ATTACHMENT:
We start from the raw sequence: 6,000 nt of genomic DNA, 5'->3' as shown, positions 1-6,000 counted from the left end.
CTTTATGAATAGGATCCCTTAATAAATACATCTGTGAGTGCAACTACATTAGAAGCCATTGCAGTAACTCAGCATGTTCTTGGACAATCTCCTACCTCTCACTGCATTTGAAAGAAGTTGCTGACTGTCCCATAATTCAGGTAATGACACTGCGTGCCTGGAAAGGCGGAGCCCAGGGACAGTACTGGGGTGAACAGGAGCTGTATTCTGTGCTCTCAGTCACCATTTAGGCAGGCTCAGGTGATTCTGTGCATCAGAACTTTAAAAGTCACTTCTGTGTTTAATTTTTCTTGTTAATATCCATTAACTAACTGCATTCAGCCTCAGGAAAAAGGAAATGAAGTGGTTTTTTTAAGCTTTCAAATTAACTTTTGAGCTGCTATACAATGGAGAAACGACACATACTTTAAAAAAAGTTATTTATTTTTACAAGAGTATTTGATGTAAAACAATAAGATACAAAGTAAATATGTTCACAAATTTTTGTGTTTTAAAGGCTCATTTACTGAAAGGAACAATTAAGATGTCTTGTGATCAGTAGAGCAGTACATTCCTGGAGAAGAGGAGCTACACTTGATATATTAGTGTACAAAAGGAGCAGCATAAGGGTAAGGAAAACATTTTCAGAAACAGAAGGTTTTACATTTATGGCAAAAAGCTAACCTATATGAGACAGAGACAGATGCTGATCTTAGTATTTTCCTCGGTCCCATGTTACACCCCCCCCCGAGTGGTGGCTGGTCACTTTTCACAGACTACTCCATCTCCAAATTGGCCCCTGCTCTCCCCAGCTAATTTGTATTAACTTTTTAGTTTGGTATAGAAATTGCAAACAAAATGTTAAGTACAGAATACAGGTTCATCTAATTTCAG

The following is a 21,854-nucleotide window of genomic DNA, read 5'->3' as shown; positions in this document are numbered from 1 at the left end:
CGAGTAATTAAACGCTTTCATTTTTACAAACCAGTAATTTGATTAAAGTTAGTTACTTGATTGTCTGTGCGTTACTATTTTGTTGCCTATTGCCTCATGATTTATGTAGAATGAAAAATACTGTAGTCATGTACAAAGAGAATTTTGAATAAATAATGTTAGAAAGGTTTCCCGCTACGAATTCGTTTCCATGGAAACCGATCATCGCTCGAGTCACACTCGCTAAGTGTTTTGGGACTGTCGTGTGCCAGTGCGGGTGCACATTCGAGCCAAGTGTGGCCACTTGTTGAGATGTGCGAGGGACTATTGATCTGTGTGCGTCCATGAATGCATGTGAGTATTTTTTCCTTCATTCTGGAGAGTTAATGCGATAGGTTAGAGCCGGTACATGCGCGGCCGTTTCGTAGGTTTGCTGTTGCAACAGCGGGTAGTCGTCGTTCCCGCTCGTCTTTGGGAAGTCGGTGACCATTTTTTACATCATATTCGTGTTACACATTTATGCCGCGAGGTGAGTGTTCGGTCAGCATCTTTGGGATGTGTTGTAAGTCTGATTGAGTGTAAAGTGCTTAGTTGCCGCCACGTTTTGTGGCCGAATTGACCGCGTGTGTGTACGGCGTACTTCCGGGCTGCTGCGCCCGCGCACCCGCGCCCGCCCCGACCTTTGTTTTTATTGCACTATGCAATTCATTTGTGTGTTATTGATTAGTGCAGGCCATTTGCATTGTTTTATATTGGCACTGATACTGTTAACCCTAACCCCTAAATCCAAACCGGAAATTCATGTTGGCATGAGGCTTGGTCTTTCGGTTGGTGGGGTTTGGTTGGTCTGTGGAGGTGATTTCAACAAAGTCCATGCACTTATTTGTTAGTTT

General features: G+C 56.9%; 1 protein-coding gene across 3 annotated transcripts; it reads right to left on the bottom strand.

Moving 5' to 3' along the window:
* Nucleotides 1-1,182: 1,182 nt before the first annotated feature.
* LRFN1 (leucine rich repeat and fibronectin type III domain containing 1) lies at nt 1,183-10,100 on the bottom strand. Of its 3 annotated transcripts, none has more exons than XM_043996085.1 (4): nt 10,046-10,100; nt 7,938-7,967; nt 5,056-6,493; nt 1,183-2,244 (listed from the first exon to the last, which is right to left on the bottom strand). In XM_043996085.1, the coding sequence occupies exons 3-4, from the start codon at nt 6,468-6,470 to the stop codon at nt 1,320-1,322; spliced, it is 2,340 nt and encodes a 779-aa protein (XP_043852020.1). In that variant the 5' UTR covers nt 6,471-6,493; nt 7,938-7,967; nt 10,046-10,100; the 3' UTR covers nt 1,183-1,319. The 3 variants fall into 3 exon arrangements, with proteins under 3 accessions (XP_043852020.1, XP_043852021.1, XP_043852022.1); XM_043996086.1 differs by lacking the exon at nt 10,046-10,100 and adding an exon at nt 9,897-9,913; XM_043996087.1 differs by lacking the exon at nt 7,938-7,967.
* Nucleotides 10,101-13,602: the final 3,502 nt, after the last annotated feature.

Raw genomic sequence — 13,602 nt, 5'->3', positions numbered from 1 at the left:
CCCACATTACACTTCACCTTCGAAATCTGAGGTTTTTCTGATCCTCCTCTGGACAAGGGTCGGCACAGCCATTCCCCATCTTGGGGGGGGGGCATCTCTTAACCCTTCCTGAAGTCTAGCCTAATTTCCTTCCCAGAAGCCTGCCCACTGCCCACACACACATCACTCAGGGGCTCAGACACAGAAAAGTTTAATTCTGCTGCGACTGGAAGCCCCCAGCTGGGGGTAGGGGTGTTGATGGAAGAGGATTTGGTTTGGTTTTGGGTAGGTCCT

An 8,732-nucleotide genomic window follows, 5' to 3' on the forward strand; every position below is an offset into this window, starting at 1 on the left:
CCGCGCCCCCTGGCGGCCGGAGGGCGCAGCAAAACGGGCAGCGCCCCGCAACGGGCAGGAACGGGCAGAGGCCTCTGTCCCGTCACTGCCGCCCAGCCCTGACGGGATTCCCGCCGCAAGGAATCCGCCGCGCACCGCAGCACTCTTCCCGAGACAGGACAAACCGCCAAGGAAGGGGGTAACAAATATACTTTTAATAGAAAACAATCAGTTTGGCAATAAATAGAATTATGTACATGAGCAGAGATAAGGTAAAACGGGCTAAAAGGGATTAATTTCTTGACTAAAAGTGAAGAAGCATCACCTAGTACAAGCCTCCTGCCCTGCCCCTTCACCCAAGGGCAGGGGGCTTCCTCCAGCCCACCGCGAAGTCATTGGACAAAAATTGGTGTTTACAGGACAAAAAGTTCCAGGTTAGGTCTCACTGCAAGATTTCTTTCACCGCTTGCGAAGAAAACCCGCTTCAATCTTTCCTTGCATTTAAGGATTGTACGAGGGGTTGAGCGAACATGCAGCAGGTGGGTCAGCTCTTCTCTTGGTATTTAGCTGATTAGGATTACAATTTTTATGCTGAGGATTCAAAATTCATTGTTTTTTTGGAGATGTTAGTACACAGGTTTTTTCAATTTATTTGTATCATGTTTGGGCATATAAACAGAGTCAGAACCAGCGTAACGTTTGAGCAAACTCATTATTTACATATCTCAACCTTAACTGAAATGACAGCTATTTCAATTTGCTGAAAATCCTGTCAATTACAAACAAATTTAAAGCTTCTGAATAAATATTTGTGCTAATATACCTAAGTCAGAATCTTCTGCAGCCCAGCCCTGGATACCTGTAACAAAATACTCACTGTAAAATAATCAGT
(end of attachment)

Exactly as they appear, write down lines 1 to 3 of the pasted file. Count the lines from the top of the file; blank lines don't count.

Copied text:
We start from the raw sequence: 6,000 nt of genomic DNA, 5'->3' as shown, positions 1-6,000 counted from the left end.
CTTTATGAATAGGATCCCTTAATAAATACATCTGTGAGTGCAACTACATTAGAAGCCATTGCAGTAACTCAGCATGTTCTTGGACAATCTCCTACCTCTCACTGCATTTGAAAGAAGTTGCTGACTGTCCCATAATTCAGGTAATGACACTGCGTGCCTGGAAAGGCGGAGCCCAGGGACAGTACTGGGGTGAACAGGAGCTGTATTCTGTGCTCTCAGTCACCATTTAGGCAGGCTCAGGTGATTCTGTGCATCAGAACTTTAAAAGTCACTTCTGTGTTTAATTTTTCTTGTTAATATCCATTAACTAACTGCATTCAGCCTCAGGAAAAAGGAAATGAAGTGGTTTTTTTAAGCTTTCAAATTAACTTTTGAGCTGCTATACAATGGAGAAACGACACATACTTTAAAAAAAGTTATTTATTTTTACAAGAGTATTTGATGTAAAACAATAAGATACAAAGTAAATATGTTCACAAATTTTTGTGTTTTAAAGGCTCATTTACTGAAAGGAACAATTAAGATGTCTTGTGATCAGTAGAGCAGTACATTCCTGGAGAAGAGGAGCTACACTTGATATATTAGTGTACAAAAGGAGCAGCATAAGGGTAAGGAAAACATTTTCAGAAACAGAAGGTTTTACATTTATGGCAAAAAGCTAACCTATATGAGACAGAGACAGATGCTGATCTTAGTATTTTCCTCGGTCCCATGTTACACCCCCCCCCGAGTGGTGGCTGGTCACTTTTCACAGACTACTCCATCTCCAAATTGGCCCCTGCTCTCCCCAGCTAATTTGTATTAACTTTTTAGTTTGGTATAGAAATTGCAAACAAAATGTTAAGTACAGAATACAGGTTCATCTAATTTCAG

The following is a 21,854-nucleotide window of genomic DNA, read 5'->3' as shown; positions in this document are numbered from 1 at the left end: